David Oakes is a British actor who plays Prince Ernest (Prince Albert’s brother) in the new ITV drama Victoria. David is no stranger to playing historical characters, having previously starred in The White Queen and The Living and the Dead. He gave us some insight into his experiences filming the series, his personal connection to Queen Victoria and shares memories of visiting her summer home, Osborne House on the Isle of Wight.
Where David’s love of history started – visiting Osborne and the impact of Queen Victoria
Back in 1995 when I was 11, I went on an adventure (read: school trip) to the cheap propecia online prescription Isle of Wight. Part history project and part reward for completing primary school, we spent a week seeking out Isle’s treasures. The Needles, odd coloured sand, a donkey called Josephine… and a couple of amazing and unique historical buildings, which are the jewels in the Isle of Wight’s crown.
Apart from Josephine, Carisbrooke Castle is perhaps most famous for housing Charles I. He was in prison there for 14 months prior to his execution. Two hundred years later, the island gained another royal inhabitant – this time out of choice!
Osborne House was Queen Victoria’s rather audacious holiday home. It was designed by her husband Albert in the style of an Italian Renaissance Palazzo – he liked to get his hands dirty with a little bit of architectural design work.
To this cialis 5 mg buy day, I remember being stunned by Osborne. I’d been dragged around old houses before by my parents, but somehow at Osborne the ceilings seemed taller, the carpets softer, and the whole place sung with heritage, purpose and beauty.
Suddenly, to my young eyes, Victoria and the industrial revolution didn’t seem so far away. History suddenly seemed relevant. Canal boat holidays had taught me that what had happened in the Victorian era shaped modern Britain. She was the people’s monarch. By sharing photographs of her and her family she made monarchy seem human, not divine.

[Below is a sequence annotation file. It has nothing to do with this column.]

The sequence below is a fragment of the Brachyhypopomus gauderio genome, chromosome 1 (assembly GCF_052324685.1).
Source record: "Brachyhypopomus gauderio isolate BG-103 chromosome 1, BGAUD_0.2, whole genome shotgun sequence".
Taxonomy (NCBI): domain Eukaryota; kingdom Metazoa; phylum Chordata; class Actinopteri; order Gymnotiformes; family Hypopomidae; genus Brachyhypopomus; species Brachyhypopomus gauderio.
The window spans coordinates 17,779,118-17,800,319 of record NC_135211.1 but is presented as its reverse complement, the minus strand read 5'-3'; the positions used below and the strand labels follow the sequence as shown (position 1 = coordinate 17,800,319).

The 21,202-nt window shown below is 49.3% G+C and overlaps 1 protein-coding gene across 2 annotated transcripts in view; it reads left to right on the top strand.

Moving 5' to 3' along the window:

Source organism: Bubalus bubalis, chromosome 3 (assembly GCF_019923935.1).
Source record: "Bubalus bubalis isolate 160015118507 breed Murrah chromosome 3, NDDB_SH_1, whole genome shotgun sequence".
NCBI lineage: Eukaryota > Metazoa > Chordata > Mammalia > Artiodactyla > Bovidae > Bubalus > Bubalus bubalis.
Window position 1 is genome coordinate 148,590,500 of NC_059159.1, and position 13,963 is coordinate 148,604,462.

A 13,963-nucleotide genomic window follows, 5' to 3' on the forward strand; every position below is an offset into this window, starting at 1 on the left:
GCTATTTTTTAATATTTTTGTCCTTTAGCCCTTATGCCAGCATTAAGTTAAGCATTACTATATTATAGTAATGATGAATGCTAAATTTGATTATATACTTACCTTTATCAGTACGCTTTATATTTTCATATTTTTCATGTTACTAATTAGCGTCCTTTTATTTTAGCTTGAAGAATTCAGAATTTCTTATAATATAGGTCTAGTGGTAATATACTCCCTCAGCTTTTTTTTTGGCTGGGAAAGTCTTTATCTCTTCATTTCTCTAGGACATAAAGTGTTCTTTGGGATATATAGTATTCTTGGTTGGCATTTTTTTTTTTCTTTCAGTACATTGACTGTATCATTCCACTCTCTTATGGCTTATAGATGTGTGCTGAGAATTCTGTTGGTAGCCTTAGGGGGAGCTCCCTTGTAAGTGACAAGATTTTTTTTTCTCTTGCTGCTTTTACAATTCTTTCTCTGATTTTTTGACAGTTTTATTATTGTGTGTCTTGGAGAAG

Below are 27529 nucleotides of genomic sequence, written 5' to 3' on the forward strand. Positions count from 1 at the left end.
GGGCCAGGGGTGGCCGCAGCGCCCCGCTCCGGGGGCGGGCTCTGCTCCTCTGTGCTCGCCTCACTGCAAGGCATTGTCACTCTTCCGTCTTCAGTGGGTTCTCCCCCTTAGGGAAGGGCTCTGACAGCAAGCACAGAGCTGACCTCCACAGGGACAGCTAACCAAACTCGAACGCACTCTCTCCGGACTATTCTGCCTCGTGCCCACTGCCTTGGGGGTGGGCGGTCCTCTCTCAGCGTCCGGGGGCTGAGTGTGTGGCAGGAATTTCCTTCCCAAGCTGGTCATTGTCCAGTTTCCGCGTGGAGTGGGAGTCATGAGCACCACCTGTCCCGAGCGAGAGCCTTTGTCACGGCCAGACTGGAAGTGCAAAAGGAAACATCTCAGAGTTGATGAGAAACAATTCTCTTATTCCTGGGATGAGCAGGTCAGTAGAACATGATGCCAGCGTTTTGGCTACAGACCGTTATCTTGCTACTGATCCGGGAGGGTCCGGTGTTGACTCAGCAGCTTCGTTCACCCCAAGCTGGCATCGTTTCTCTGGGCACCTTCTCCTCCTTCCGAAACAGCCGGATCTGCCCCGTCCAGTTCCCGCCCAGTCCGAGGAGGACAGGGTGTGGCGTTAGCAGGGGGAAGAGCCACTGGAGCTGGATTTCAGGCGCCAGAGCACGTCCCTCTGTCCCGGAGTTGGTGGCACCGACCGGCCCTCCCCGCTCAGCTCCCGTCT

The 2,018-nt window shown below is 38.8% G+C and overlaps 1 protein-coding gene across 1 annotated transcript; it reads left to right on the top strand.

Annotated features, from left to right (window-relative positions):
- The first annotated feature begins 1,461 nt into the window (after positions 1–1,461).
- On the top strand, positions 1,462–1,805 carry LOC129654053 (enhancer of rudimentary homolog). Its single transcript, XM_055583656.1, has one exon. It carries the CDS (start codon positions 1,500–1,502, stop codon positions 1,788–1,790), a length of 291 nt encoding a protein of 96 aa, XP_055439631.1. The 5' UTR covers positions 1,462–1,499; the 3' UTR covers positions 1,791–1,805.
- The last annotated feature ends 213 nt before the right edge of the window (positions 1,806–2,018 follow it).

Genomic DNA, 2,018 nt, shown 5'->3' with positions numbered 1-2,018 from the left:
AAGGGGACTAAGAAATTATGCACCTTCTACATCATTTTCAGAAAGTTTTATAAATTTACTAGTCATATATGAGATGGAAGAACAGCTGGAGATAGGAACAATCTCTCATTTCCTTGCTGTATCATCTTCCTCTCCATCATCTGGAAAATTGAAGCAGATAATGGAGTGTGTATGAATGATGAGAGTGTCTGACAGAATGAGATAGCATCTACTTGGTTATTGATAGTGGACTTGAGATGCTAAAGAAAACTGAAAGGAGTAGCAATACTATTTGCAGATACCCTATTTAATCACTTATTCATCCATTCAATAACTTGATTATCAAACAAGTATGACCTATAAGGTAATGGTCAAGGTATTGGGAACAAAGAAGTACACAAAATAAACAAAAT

Despite being and English Heritage member, for my sins, I haven’t revisited the Osborne since this first trip. But luckily, a job presented itself that gave me an oddly suitable alternative.
On playing Prince Ernest in ITV’s Victoria
I play Prince Ernest, the older brother of Prince Albert. He is a cad, bounder, socialist, philanthropist, explorer, composer and bon vivant. Basically the opposite of Albert, who was more reserved. And he lived almost as long as Victoria herself.
He was loved within his Dukedom and integral in the unification of Germany. He had operas performed in New York, and supposedly had more sexually transmitted complications than you could wave a mercury-lined stick at. What a charmer!
What it’s like to work on a period drama
It’s a joy to be in a period drama. Getting the chance to wear the clothes, walk down lavish hallways and grow a moustache; to follow in the footsteps of the great – and the less great – makes the eleven-year-old in me very happy indeed. Our production, costume and makeup designers (Michael, Ros and Nic respectively) have made spectacular near replicas of the original palaces and fashions, and the whole production looks divinely regal.
Our story in this first season reaches 1840 – Osborne won’t be inhabitable for nearly a decade, but this series has given me the chance to run around real properties like Harewood House, Raby Castle, Beverley Mister and Wentworth Woodhouse. I also spent a great deal of this year living at Buckingham Palace – or at least a replica built in a disused Yorkshire aircraft hangar!
Victoria will be shown on Sunday nights at 9pm on ITV.
See Victoria’s home for yourself
Osborne was Victoria’s seaside residence on the Isle of Wight, where she and Albert raised their children. Explore the Indian-style plaster work of the opulent Durbar room, where Victoria entertained European royalty, or get a glimpse of family life in the nursery and miniature Swiss Cottage where the royal children played.
Osborne House is open from 10:00-18:00, 7 days a week, until 30 September, and from 10:00-17:00 throughout October.
Entry is free for English Heritage Members.
Ticket prices for non-members are: Adult: £15, Concession: £13.50, Child: £9, Family: £39.[ssba]